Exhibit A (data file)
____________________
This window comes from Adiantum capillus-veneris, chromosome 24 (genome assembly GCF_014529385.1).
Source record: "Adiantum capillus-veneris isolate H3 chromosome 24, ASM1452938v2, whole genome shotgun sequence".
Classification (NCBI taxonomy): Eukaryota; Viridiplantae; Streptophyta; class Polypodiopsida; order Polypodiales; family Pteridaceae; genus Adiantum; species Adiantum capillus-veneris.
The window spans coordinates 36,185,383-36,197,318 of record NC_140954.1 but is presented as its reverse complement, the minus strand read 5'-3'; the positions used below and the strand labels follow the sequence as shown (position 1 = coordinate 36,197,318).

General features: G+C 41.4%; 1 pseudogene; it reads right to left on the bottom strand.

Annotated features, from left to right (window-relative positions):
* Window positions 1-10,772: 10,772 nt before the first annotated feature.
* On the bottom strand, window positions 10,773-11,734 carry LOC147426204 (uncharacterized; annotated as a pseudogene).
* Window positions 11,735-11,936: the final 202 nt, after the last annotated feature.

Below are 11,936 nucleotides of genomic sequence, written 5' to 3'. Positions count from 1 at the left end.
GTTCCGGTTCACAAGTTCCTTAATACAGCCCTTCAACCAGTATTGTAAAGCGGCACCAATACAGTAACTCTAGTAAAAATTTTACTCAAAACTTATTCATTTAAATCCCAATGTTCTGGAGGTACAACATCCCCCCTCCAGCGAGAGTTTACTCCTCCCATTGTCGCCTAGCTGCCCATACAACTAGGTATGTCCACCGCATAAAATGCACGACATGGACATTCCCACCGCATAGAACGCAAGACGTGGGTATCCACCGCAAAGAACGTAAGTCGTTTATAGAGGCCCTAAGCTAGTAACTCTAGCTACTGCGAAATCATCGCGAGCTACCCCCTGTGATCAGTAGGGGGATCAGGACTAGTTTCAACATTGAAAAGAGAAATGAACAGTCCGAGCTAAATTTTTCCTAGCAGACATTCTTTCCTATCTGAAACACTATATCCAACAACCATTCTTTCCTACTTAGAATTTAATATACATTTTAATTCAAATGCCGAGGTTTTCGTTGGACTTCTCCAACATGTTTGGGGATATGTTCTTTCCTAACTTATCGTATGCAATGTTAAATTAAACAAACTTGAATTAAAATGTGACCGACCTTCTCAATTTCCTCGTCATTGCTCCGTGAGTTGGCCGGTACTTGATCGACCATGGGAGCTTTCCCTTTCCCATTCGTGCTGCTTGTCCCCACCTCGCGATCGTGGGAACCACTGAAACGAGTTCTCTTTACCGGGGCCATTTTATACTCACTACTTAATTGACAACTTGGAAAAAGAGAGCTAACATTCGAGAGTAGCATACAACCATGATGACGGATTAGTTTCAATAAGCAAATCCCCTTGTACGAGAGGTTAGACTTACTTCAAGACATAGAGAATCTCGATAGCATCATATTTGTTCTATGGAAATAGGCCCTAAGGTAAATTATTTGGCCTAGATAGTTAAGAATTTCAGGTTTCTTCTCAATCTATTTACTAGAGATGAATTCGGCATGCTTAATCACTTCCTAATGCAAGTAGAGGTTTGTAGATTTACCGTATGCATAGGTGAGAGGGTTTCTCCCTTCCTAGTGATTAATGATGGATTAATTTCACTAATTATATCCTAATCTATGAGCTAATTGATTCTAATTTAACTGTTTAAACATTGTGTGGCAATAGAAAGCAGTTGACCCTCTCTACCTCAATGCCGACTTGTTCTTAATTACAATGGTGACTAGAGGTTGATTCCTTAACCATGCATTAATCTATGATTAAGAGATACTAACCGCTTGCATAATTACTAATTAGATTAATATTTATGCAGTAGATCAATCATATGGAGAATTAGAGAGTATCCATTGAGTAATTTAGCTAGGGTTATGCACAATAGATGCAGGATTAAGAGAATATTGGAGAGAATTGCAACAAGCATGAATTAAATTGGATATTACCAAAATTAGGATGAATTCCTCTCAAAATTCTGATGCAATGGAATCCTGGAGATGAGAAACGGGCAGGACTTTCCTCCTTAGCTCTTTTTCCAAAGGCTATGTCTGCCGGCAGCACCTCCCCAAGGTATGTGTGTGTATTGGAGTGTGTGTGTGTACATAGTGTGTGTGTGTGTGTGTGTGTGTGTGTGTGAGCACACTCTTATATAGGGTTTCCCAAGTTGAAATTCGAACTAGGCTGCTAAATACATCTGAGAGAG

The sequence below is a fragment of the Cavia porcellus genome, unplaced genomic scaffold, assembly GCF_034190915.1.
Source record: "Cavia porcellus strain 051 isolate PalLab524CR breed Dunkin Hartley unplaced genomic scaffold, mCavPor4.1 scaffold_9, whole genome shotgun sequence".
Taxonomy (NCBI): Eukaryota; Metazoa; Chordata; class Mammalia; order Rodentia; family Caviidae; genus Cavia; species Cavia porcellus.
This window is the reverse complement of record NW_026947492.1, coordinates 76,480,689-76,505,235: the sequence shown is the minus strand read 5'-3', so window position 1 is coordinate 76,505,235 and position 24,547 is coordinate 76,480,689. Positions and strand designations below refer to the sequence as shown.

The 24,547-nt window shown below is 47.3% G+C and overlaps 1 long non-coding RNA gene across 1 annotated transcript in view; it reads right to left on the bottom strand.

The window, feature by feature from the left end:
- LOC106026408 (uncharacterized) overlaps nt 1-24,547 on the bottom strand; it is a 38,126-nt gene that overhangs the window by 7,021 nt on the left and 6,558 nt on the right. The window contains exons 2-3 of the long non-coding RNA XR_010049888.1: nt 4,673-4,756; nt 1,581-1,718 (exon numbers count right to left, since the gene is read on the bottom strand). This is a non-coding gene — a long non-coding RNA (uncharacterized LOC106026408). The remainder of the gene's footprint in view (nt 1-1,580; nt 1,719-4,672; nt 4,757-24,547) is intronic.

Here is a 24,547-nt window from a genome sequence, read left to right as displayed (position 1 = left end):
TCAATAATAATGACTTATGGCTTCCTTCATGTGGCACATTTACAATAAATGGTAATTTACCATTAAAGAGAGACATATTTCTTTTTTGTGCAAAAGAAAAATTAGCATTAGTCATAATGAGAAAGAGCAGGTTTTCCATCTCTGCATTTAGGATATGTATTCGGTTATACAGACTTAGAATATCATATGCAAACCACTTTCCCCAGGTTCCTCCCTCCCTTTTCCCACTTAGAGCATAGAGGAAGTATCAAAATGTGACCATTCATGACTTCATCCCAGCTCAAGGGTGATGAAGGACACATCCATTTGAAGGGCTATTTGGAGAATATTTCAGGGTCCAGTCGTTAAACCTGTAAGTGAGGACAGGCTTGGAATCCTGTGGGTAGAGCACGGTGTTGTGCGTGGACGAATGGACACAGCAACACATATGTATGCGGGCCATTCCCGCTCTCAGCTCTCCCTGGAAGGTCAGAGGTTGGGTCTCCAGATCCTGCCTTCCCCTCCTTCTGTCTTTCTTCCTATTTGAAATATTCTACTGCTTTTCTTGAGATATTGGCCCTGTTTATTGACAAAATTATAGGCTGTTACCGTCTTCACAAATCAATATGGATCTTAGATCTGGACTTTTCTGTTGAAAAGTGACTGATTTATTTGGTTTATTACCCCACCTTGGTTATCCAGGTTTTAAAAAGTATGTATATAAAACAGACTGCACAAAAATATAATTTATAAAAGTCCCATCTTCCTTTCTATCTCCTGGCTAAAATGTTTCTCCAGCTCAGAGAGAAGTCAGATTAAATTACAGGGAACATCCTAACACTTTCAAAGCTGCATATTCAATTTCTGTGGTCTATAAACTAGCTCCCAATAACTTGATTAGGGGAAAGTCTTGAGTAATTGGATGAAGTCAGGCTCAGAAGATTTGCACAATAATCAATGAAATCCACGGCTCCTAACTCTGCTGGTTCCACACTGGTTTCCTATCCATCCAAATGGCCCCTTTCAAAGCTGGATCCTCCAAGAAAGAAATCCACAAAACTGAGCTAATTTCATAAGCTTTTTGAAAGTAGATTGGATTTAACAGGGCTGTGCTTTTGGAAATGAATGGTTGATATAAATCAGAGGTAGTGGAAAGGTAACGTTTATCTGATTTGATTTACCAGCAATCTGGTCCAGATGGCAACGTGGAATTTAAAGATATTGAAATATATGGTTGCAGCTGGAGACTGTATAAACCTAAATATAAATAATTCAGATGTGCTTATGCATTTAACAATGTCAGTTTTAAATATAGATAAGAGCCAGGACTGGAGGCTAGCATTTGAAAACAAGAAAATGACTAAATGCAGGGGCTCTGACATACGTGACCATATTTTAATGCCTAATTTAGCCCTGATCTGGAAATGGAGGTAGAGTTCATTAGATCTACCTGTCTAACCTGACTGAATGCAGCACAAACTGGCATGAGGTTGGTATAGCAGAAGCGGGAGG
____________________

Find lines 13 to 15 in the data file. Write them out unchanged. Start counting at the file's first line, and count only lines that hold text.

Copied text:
Source record: "Cavia porcellus strain 051 isolate PalLab524CR breed Dunkin Hartley unplaced genomic scaffold, mCavPor4.1 scaffold_9, whole genome shotgun sequence".
Taxonomy (NCBI): Eukaryota; Metazoa; Chordata; class Mammalia; order Rodentia; family Caviidae; genus Cavia; species Cavia porcellus.
This window is the reverse complement of record NW_026947492.1, coordinates 76,480,689-76,505,235: the sequence shown is the minus strand read 5'-3', so window position 1 is coordinate 76,505,235 and position 24,547 is coordinate 76,480,689. Positions and strand designations below refer to the sequence as shown.